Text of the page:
Welcome to Issue 52.2 of Digestable, your thrice-weekly mouthful of things happening in the world, minus alarmist pandemic news.
Today’s news, fermented:
Around this time last year, I signed up for a four-session class with Movement Generation about the idea of course correction. The idea is that we as a species—as a result of imperialism, extractive and settler colonization, institutionalized racism, patriarchy, capitalism, so on—are waaaaay off course.
So now, we course correct…or we don’t, and things get worse.
One of the biggest things that stuck with me after this class was the idea that we have to start planning for what happens when we win, what structures we put in place when barriers to transformation fall, and what leadership looks like when there is an opportunity to grow beyond the corruptible power we idolize in our current systems.
Amid the uprisings for racial justice last year, Movement for Black Lives developed the BREATHE Act, a visionary piece of legislation that would do many of those things. Will it pass, given the oppressive design of our legislative apparatus? Who’s to say—but without a vision, it is easy to forget what we’re fighting for.
Another outcome of the uprisings was an uptick in engagement in local politics. We know that federal/state blame-passing and toe-stepping is an old American game; changing city, county, and state policies from the ground up can be a smoother path to progressive legislation than at the national level.
Further, this renewed fervor for local governance points to the fact that most communities are better fit to govern themselves than anyone else—communities know what they need.
I don’t know anything about Boulder, really, and neither do I know much about Atlanta. Regardless—the people impacted by mass shootings in Colorado and Georgia know that it is not viable to constantly fear another horrifying event such as these. Yet, the first headline I saw after Monday’s tragedy was ‘bipartisan divide on gun control re-emerges in the Senate,’ not ‘the US has mass shootings because we can’t protect communities from angry white men who can buy guns when they are upset.’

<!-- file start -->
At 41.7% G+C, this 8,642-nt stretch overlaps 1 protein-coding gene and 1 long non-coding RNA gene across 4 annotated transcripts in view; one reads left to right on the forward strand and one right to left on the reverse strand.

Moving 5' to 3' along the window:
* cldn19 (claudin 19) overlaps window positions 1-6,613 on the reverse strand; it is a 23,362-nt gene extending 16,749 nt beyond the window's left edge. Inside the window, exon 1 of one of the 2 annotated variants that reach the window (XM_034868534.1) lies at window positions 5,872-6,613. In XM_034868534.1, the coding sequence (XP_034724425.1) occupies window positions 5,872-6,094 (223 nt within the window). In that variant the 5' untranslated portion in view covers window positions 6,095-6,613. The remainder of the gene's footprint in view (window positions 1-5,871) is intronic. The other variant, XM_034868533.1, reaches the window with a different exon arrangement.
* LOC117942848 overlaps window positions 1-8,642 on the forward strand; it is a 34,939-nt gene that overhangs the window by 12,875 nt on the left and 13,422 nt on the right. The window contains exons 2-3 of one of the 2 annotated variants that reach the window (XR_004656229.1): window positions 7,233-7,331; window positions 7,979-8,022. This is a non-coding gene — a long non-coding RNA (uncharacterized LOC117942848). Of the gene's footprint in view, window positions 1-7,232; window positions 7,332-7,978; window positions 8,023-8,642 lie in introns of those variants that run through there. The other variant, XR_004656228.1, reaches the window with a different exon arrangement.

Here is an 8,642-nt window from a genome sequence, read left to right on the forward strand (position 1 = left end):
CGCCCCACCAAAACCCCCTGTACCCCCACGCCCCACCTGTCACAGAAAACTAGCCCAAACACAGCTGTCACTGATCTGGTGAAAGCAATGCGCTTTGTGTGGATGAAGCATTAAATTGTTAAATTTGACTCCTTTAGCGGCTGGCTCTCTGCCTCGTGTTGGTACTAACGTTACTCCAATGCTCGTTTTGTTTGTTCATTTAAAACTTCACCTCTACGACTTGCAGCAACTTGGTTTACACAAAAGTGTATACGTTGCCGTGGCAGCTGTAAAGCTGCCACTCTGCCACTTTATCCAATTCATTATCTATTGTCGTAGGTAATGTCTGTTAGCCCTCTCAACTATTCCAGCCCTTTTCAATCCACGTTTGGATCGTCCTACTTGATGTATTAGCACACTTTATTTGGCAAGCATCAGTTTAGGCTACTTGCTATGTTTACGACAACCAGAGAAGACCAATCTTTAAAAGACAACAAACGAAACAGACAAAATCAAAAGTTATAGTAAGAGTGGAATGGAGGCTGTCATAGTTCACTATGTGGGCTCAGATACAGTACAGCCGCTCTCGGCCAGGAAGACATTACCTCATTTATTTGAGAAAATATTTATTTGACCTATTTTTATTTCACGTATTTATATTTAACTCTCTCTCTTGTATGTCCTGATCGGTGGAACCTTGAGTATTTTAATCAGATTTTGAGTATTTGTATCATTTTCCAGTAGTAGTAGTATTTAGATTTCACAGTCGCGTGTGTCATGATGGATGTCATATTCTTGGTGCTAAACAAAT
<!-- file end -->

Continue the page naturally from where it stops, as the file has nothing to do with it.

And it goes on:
And this is where the renewed interest in local government comes in. What if Boulder and Atlanta could quickly implement the kind of gun control that would protect them in the future?
Going even further, local governments are choosing to invest in not just harm reduction, but repair. Evanston, Illinois, a suburb of Chicago, just launched the nation’s first (government-funded) reparations effort. New York City (under de Blasio, grasping at straws to cover his endless failure to do anything worthwhile at all), just announced a new racial justice commission tasked with ‘dismantling systemic racism.’
What remains a bit unspoken in coverage of Evanston and New York City’s efforts is the larger vision. We have little evidence that all the other systems that exist (capitalism, real estate markets, so on) without extraction of and oppression towards a group or groups of people.
So as we begin to repair, it is reasonable to expect that these other systems will begin to crumble. As the Combahee River Collective asserted,
“If Black women were free, it would mean that everyone else would have to be free since our freedom would necessitate the destruction of all the systems of oppression.”
As those systems fall, how are we practicing for the moment when we must start to govern ourselves?
We must intend to bloom, I think, as these persistent city wildflowers.
Back next week from the superb Latifah Azlan.